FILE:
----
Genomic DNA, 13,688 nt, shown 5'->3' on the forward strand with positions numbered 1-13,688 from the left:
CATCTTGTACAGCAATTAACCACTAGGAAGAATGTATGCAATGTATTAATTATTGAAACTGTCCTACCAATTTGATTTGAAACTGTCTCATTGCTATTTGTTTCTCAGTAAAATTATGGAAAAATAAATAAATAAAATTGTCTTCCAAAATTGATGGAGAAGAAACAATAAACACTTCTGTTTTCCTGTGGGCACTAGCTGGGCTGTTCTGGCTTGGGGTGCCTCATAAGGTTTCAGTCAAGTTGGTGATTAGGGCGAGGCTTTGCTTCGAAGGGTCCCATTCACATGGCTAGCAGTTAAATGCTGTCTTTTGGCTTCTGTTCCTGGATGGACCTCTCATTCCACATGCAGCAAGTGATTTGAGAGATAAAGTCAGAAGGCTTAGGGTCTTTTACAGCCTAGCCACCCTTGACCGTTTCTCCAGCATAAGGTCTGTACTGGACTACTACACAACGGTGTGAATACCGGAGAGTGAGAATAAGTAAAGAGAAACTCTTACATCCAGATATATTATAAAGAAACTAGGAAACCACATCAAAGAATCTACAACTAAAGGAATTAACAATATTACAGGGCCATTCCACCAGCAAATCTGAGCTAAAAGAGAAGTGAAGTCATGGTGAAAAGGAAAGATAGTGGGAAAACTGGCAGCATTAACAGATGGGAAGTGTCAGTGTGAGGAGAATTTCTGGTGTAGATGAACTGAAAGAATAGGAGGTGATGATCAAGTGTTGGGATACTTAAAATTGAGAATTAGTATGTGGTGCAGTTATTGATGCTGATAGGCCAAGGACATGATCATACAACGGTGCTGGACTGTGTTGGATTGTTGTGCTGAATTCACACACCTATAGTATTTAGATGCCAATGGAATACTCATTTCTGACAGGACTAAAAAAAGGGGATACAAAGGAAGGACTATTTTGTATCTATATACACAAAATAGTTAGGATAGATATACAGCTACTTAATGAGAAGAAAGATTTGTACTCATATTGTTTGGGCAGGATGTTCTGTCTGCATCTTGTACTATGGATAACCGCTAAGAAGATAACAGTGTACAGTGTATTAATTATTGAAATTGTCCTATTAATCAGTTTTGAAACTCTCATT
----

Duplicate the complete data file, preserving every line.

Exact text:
Genomic DNA, 13,688 nt, shown 5'->3' on the forward strand with positions numbered 1-13,688 from the left:
CATCTTGTACAGCAATTAACCACTAGGAAGAATGTATGCAATGTATTAATTATTGAAACTGTCCTACCAATTTGATTTGAAACTGTCTCATTGCTATTTGTTTCTCAGTAAAATTATGGAAAAATAAATAAATAAAATTGTCTTCCAAAATTGATGGAGAAGAAACAATAAACACTTCTGTTTTCCTGTGGGCACTAGCTGGGCTGTTCTGGCTTGGGGTGCCTCATAAGGTTTCAGTCAAGTTGGTGATTAGGGCGAGGCTTTGCTTCGAAGGGTCCCATTCACATGGCTAGCAGTTAAATGCTGTCTTTTGGCTTCTGTTCCTGGATGGACCTCTCATTCCACATGCAGCAAGTGATTTGAGAGATAAAGTCAGAAGGCTTAGGGTCTTTTACAGCCTAGCCACCCTTGACCGTTTCTCCAGCATAAGGTCTGTACTGGACTACTACACAACGGTGTGAATACCGGAGAGTGAGAATAAGTAAAGAGAAACTCTTACATCCAGATATATTATAAAGAAACTAGGAAACCACATCAAAGAATCTACAACTAAAGGAATTAACAATATTACAGGGCCATTCCACCAGCAAATCTGAGCTAAAAGAGAAGTGAAGTCATGGTGAAAAGGAAAGATAGTGGGAAAACTGGCAGCATTAACAGATGGGAAGTGTCAGTGTGAGGAGAATTTCTGGTGTAGATGAACTGAAAGAATAGGAGGTGATGATCAAGTGTTGGGATACTTAAAATTGAGAATTAGTATGTGGTGCAGTTATTGATGCTGATAGGCCAAGGACATGATCATACAACGGTGCTGGACTGTGTTGGATTGTTGTGCTGAATTCACACACCTATAGTATTTAGATGCCAATGGAATACTCATTTCTGACAGGACTAAAAAAAGGGGATACAAAGGAAGGACTATTTTGTATCTATATACACAAAATAGTTAGGATAGATATACAGCTACTTAATGAGAAGAAAGATTTGTACTCATATTGTTTGGGCAGGATGTTCTGTCTGCATCTTGTACTATGGATAACCGCTAAGAAGATAACAGTGTACAGTGTATTAATTATTGAAATTGTCCTATTAATCAGTTTTGAAACTCTCATT